Driving Forces
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Griffin Corpening Griffin Corpening
NASA Photo
Griffin Corpening

Griffin Corpening was Dryden's X-43A chief engineer for flights one and two and senior project advisor for the final flight.

Corpening had worked on the X-43A project since its 1997 inception at Dryden. The opportunity to work on the hypersonic aircraft was a key reason Corpening said he came to NASA. As Dryden's chief engineer on the X-43A, he oversaw technical operations and research objectives for the vehicles. He also coordinated activity with project team counterparts at Langley Research Center, Hampton, Va., and industry partners ATK-GASL, Orbital Sciences Corp., and The Boeing Company's Phantom Works.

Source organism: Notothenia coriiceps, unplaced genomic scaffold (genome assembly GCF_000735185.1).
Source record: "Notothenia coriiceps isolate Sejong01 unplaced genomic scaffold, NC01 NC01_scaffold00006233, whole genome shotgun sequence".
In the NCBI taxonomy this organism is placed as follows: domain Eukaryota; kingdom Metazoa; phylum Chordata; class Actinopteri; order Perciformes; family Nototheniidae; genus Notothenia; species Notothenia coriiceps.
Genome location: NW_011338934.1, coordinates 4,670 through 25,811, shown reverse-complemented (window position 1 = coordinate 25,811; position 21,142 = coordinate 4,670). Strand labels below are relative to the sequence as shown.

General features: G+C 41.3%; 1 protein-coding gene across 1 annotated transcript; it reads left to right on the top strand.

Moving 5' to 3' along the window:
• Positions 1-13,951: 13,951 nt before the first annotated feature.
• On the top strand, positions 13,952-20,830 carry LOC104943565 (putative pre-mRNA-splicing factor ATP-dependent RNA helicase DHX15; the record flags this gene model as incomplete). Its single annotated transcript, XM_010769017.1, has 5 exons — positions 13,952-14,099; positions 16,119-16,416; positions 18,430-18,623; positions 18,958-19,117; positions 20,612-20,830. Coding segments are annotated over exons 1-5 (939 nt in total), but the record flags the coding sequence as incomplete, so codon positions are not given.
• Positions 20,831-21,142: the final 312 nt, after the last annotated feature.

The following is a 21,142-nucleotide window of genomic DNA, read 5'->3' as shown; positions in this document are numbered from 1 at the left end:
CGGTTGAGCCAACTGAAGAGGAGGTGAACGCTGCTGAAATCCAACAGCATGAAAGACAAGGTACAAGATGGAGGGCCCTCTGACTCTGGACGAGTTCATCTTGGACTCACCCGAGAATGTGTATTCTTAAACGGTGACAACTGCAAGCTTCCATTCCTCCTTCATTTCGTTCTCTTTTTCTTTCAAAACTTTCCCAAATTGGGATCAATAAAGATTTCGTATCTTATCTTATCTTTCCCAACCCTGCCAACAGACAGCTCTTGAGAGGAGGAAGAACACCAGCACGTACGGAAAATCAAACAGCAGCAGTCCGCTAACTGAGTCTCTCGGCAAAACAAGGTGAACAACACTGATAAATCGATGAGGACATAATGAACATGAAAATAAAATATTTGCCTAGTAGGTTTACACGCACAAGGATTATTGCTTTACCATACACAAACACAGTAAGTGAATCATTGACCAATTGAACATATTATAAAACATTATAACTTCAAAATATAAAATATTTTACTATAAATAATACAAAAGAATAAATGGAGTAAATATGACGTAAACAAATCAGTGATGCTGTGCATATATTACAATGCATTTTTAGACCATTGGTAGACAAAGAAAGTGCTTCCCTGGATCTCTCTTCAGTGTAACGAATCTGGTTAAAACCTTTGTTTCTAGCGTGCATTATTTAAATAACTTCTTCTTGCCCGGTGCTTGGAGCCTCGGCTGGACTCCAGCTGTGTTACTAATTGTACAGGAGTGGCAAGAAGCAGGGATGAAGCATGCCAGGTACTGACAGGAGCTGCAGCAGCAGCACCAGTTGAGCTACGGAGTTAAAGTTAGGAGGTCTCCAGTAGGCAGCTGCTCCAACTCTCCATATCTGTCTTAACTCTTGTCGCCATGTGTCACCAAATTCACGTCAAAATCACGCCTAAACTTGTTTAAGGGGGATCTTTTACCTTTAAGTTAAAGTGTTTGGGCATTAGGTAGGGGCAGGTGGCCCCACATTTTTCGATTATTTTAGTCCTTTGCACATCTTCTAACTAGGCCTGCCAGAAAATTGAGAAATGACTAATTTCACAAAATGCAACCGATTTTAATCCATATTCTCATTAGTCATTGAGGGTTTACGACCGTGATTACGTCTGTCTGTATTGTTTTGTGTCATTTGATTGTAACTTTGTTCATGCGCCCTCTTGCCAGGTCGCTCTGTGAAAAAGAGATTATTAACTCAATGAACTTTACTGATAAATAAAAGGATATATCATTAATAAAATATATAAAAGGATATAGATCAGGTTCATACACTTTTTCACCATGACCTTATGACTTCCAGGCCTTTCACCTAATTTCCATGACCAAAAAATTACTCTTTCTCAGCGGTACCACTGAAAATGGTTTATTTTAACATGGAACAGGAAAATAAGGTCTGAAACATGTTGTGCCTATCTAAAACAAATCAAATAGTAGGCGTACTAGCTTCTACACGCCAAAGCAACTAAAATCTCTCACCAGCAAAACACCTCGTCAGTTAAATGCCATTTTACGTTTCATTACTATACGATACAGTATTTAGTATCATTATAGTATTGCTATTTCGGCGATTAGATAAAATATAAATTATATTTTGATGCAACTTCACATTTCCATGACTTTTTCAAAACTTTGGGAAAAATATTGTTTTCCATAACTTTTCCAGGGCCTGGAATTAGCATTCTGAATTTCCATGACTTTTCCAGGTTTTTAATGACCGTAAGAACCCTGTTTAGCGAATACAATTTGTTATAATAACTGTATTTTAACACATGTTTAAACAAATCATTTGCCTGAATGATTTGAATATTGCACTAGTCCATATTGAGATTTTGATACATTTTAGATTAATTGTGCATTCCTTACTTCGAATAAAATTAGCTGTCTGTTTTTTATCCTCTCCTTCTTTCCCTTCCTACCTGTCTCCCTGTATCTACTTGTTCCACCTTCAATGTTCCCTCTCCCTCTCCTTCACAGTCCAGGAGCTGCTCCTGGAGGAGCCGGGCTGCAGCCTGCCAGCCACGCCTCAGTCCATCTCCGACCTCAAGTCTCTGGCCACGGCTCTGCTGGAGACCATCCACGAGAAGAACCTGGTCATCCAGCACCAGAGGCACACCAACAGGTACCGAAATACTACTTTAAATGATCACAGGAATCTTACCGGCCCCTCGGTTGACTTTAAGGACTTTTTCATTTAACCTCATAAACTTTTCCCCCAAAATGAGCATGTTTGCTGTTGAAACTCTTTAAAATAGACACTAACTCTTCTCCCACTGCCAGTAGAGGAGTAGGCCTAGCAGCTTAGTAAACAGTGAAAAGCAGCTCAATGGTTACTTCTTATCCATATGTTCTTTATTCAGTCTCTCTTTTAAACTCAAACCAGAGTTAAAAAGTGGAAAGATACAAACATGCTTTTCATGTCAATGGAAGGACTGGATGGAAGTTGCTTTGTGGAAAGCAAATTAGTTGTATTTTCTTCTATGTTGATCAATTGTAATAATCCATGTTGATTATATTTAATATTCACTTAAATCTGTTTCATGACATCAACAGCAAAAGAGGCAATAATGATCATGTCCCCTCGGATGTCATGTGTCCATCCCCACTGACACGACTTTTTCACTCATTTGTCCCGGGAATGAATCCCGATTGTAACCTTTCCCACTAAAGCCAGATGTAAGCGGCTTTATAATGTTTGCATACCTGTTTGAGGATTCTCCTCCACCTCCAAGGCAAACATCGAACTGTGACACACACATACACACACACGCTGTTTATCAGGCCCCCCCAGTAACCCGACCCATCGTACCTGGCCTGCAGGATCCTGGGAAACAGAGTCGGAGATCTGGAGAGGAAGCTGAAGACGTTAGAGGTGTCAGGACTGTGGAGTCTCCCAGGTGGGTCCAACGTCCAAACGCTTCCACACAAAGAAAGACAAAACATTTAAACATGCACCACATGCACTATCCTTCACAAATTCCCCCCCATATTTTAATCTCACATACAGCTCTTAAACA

Project engineers' biggest obstacle was figuring out how to separate the research vehicle from the adapter-booster combination while the pair was flying at Mach 7. The engineering feat had never been accomplished and the test bed's irregular shape added to the challenges.

Corpening and the team examined options for the separation and the one that made the most sense was pushing the two vehicles away from each other at the highest possible rate of speed. The X-43A hypersonic vehicles also had unique systems that required testing and integration, presenting yet another set of challenges.

After a first flight failure, all elements of the launch and research vehicles were reexamined. A Mishap Board made recommendations and a return-to-flight plan was developed leading to successful second and third X-43A research flights.